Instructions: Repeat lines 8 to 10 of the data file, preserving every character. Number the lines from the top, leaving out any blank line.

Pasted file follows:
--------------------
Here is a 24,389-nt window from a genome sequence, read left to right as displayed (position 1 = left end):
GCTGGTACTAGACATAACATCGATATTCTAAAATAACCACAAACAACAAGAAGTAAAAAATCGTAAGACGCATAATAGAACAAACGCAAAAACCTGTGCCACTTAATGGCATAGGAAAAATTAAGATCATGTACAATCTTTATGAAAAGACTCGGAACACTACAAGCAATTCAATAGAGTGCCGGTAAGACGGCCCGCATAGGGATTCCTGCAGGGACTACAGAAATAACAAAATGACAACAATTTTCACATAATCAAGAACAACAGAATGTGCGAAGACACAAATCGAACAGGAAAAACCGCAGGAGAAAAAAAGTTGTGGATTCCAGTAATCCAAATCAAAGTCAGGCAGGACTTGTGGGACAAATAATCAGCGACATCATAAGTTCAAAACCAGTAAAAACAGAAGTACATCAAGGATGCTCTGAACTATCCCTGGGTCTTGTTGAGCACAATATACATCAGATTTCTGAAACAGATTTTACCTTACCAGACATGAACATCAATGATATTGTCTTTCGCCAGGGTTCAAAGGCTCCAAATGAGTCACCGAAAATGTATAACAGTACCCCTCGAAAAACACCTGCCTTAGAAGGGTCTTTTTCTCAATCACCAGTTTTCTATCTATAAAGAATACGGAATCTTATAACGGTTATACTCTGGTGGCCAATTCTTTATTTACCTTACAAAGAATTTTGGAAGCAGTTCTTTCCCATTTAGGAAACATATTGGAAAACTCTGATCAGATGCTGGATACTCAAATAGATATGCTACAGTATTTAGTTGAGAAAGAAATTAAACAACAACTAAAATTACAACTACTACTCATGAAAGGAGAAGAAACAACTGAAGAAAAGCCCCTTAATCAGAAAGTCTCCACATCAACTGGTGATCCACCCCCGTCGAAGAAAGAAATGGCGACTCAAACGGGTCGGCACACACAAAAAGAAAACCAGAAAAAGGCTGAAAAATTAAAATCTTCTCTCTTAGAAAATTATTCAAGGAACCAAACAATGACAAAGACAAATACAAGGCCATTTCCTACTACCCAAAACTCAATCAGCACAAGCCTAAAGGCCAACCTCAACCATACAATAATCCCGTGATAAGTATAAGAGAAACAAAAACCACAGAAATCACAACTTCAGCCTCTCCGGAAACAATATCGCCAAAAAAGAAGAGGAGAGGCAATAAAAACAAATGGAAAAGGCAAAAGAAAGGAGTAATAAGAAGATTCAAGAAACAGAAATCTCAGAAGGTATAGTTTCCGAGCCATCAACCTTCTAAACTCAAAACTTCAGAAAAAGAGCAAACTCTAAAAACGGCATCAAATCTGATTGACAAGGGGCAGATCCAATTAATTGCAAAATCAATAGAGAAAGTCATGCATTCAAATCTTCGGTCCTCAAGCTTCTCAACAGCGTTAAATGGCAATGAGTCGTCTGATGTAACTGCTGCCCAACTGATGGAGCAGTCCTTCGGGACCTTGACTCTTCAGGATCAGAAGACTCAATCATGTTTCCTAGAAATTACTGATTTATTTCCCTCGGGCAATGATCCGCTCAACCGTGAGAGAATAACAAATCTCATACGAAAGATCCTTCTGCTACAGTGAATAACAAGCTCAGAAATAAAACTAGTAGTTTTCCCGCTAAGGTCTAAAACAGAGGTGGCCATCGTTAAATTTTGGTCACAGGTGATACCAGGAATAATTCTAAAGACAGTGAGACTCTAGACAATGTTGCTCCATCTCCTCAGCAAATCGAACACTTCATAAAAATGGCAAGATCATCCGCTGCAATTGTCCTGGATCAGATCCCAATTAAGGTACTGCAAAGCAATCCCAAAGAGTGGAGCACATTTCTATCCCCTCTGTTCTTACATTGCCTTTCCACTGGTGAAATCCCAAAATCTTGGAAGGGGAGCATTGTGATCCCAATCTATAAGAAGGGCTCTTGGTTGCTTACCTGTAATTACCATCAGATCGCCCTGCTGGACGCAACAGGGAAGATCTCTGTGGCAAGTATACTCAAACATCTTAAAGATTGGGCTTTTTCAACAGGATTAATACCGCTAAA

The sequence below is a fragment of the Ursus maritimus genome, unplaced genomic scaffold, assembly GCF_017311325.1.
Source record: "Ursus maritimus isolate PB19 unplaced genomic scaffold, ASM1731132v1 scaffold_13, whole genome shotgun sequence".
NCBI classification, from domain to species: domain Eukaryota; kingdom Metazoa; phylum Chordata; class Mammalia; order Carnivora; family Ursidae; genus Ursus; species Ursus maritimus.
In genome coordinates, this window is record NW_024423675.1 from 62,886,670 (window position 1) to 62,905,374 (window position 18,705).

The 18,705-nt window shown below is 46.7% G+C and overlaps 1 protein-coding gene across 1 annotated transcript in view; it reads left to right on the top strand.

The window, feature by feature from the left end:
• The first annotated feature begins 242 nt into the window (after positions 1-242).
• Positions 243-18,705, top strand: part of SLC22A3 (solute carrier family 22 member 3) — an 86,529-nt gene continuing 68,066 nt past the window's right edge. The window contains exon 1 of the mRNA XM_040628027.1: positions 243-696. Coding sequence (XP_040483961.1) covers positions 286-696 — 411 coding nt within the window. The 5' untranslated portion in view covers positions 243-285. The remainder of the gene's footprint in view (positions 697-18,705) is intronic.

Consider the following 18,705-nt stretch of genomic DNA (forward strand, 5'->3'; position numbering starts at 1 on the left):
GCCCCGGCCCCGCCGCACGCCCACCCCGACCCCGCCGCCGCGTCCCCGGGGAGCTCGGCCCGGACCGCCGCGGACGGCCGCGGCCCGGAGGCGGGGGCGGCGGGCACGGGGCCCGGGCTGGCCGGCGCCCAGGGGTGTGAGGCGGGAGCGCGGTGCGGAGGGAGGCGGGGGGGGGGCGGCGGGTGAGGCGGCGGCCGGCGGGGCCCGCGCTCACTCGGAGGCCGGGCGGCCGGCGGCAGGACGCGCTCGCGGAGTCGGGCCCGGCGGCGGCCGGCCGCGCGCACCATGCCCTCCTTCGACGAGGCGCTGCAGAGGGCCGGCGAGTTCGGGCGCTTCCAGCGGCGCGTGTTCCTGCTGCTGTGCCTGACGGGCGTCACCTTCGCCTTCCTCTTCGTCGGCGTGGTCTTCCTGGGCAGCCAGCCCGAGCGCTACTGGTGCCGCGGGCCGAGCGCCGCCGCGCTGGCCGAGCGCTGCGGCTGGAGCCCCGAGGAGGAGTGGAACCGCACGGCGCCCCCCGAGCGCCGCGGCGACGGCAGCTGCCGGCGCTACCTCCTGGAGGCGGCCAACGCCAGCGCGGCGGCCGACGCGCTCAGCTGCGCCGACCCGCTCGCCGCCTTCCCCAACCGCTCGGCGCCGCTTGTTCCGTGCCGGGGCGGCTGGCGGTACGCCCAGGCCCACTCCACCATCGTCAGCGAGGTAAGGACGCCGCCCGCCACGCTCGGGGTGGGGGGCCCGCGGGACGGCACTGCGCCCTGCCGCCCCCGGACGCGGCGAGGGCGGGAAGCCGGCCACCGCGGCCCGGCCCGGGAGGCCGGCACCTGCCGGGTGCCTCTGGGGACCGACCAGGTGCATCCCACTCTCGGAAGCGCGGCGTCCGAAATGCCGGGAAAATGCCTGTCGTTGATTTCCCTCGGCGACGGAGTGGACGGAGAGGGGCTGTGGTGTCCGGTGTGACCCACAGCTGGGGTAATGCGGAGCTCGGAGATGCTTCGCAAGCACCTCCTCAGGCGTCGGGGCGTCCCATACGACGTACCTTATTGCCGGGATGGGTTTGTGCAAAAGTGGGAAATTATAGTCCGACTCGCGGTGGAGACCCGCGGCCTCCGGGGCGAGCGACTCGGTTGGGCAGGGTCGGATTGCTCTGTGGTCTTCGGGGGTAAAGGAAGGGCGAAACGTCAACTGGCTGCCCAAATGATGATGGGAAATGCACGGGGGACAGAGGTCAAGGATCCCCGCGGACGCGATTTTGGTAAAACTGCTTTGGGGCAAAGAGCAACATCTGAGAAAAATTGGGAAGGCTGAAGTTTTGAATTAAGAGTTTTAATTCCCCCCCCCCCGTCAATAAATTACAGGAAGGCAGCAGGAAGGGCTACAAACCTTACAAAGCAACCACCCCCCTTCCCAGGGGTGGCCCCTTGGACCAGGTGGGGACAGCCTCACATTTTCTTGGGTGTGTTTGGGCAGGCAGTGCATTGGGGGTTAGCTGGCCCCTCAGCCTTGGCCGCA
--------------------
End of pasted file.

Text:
The window, feature by feature from the left end:
• The first annotated feature begins 242 nt into the window (after positions 1-242).
• Positions 243-18,705, top strand: part of SLC22A3 (solute carrier family 22 member 3) — an 86,529-nt gene continuing 68,066 nt past the window's right edge. The window contains exon 1 of the mRNA XM_040628027.1: positions 243-696. Coding sequence (XP_040483961.1) covers positions 286-696 — 411 coding nt within the window. The 5' untranslated portion in view covers positions 243-285. The remainder of the gene's footprint in view (positions 697-18,705) is intronic.